Remember, the Muslim Brotherhood is a moderate organization, or so say our apologists in the West. And, as all can see, it is taking a very moderate position by making women 2nd class citizens in their own country again.
But *cough, cough* they don’t “endorse” gender discrimination. Got it?
In Lybia, the expected – at least for those who paid attention and had a rudimentary understanding of modern Islam – is beginning to happen:
Throughout this country, Libyans are discovering that their hard fought battle to win freedoms is at risk. Puritanical Muslims known as Salafis are applying a rigid form of Islam in more and more communities. They have clamped down on the sale of alcohol and demolished the tombs of saints where many local people worship.
Throughout Libya, Gaddafi’s fall has emboldened Salafis, who were persecuted and imprisoned under the now deceased leader. They have increased their public presence, taken over mosques, and even hoisted the flag of al-Qaeda over the courthouse in Benghazi where the revolution began eleven months ago. In the capital of Tripoli, Salafis have destroyed more than six shrines. In one incident, dozens swarmed mausoleums belonging to two Muslim mystics and dug up their bodies so that worshippers could no longer visit their tombs. They also burned the relics around the shrines.
The Salafis are the same group that has done well in the Egyptian elections. Speaking of Egypt, Robert R. Reilly makes some important points about that country and Islam in general, taking apart a Matthew Kaminski article that appeared in the Wall Street Journal entitled "Arab Democracy Is the Best Bet for a Muslim Reformation." He points out the problems associated with the “propensity to project Western conceptions and norms onto the Islamic world, where they are largely irrelevant.” It’s an interesting read.
"The appeal of political Islam… grows when religiosity is repressed." Islamism is a reaction to modernity, not to repression. It would grow regardless. With the shackles off in Egypt, Libya, and Tunisia, watch it grow even more. To think that it will diminish because it is not repressed is a dangerous fantasy. Thanks to the Arab Spring, it now has the opportunity to seize control, and most likely will do so. Democratic elections have simply revealed the strength of the view that "Islam is the answer."
And Reilly stomps on the notion that “democracy” will provide the necessary reformation of Islam. Instead, he points out, the Islamists are the reformation:
Kaminski calls for a Reformation in Islam, without seeming to realize that Islamism is that Reformation. Be careful of what you wish for. One reason that the Islamic world became calcified is that the "gates of ijtihad" were closed in the Middle Ages. This meant that the authority for making original interpretations of the Koran or the hadith had been withdrawn because the sharia had, by that time, covered every possible situation in human life with a specific ruling. The Islamists today have reclaimed the authority of individual interpretation in order to wipe out the Islamic jurisprudence that stands in their way, most particularly in their use of indiscriminate violence and terrorism.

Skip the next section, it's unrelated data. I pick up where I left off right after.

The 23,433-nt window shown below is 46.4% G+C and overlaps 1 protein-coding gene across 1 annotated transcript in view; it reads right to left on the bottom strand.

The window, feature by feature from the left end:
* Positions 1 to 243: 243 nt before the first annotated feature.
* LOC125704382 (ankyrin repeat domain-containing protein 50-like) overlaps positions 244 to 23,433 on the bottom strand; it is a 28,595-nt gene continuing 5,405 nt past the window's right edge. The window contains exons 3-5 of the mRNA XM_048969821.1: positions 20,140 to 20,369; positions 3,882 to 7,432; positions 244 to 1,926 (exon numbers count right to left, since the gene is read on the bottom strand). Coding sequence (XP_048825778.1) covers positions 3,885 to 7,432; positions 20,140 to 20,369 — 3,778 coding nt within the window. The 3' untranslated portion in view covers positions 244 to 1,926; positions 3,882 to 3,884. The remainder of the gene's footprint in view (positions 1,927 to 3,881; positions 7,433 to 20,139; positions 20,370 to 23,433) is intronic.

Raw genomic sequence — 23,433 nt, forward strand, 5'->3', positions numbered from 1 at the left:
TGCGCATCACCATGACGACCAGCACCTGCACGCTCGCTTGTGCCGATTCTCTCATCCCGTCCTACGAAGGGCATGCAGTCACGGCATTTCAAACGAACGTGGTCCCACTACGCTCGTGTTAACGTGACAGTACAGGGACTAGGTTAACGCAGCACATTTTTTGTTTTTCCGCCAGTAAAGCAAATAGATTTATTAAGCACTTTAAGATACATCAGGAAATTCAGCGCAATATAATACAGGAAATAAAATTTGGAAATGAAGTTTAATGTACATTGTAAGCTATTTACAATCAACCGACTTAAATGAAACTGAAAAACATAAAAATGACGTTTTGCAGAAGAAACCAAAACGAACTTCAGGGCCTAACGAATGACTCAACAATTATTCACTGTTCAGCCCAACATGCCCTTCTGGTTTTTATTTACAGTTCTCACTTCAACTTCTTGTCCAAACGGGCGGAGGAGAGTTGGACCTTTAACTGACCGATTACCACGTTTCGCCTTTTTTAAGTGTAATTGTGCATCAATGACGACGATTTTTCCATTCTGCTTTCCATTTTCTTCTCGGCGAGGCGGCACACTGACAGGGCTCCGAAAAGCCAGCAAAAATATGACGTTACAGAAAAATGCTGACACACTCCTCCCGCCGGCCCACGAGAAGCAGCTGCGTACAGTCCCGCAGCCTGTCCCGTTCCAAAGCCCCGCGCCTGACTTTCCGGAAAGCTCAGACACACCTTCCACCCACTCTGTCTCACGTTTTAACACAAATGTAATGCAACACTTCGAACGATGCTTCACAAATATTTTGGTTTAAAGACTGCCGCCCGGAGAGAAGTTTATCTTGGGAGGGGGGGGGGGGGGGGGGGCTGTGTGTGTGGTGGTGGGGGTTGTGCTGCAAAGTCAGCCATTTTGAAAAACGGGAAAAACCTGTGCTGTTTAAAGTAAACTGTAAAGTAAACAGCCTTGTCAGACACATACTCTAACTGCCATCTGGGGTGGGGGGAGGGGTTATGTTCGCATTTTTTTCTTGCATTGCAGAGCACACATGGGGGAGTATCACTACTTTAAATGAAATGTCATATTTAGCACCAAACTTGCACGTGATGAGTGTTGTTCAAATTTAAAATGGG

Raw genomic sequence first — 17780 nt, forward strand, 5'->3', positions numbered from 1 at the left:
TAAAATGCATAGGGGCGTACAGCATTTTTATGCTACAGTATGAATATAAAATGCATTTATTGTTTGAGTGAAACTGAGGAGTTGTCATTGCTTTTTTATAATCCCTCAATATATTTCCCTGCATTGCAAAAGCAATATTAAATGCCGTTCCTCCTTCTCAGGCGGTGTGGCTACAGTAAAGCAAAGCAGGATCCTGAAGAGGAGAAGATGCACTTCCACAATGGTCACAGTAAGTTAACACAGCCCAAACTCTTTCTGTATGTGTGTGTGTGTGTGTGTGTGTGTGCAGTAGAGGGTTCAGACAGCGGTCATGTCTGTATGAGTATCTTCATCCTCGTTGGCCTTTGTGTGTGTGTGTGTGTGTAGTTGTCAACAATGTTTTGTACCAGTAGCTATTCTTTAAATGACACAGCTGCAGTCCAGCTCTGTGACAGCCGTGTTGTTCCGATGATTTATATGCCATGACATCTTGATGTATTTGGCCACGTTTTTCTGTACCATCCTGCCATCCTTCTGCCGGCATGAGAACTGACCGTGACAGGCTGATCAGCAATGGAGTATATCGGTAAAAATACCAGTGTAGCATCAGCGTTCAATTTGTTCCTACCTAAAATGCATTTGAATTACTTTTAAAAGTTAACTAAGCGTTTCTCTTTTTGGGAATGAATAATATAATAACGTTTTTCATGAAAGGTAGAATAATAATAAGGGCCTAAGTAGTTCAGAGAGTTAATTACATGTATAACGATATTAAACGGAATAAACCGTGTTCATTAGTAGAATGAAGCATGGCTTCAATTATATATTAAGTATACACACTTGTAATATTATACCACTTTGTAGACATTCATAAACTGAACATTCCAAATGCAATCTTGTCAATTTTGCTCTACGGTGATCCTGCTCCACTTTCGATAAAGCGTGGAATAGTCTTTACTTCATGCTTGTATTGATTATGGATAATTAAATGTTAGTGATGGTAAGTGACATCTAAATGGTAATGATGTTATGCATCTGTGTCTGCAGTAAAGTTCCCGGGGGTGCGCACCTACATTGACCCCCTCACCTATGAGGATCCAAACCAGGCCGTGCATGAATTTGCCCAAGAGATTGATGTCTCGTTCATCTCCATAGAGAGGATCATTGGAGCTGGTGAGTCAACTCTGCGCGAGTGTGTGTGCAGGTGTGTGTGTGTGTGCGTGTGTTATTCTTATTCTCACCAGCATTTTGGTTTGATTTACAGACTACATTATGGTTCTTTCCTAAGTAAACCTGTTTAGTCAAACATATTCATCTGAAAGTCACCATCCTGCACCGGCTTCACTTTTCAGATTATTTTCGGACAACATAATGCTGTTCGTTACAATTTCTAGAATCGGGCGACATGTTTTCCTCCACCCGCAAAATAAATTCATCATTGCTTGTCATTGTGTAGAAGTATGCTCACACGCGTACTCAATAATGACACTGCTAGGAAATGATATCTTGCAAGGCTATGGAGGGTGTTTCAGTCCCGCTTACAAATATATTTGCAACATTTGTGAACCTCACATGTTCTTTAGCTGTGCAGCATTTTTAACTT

As for the Muslim Brotherhood:
"Salafists… practice Osama bin Laden’s creed of Islam." No, bin Laden’s creed of Islam is not Salafist, but came directly from the Muslim Brotherhood and is infected with its ideology, which was partially obtained from Western totalitarianism. His teacher in Saudi Arabia was Mohammed al Banna, the brother of the founder of the Muslim brotherhood, Hassan al Banna. Salafism, on the other hand, is an ancient and integral part of Islam.
Reilly points out that “[w]ishful thinking can be dangerous when it distorts reality.” And that’s precisely what many in the West have done – engage in wishful thinking and project “Western conceptions and norms onto the Islamic world” where they simply don’t fit.
Engaging in an honest assessment grounded in at least an understanding of Islam and human nature should have disabused a rational person of such wishful thinking. The information was there, the history was there, and the conclusions weren’t that hard to reach if objectively put together.
Unfortunately our government apparently prefers to engage in wishful thinking along with many others in the West. The outcome in Libya and Egypt, given who was involved and how that has worked in other countries should have been obvious. But instead many in the West, such as Kaminski chose to believe in fictions like the Muslim Brotherhood’s declared “moderation” and their supposed belief in sharing power with secularists. Oh you may see that at least given lip service for a while, at least until they fully consolidate their power, but that’s not their plan.
These two “revolutions” made the Middle East a more dangerous and oppressive place. Our government chose to ignore the reality of the Muslim Brotherhood’s extremism for a more sanitized and moderate model (which it used to justify its support) and aided and abetted the Islamists in Libya – while pretending they didn’t really exist — through direct intervention in a conflict that was simply none of our business.
Now, unfortunately, we have to live with the results.
Somehow both of these will be spun into “foreign policy successes”, just watch.
Don’t worry, be happy – It will soon be a bright and happy day in that benighted land:
Relations between Egypt‘s military rulers and the United States threatened to hit a new low after Egyptian security forces launched unprecedented armed raids on a series of high profile human rights and pro-democracy organisations.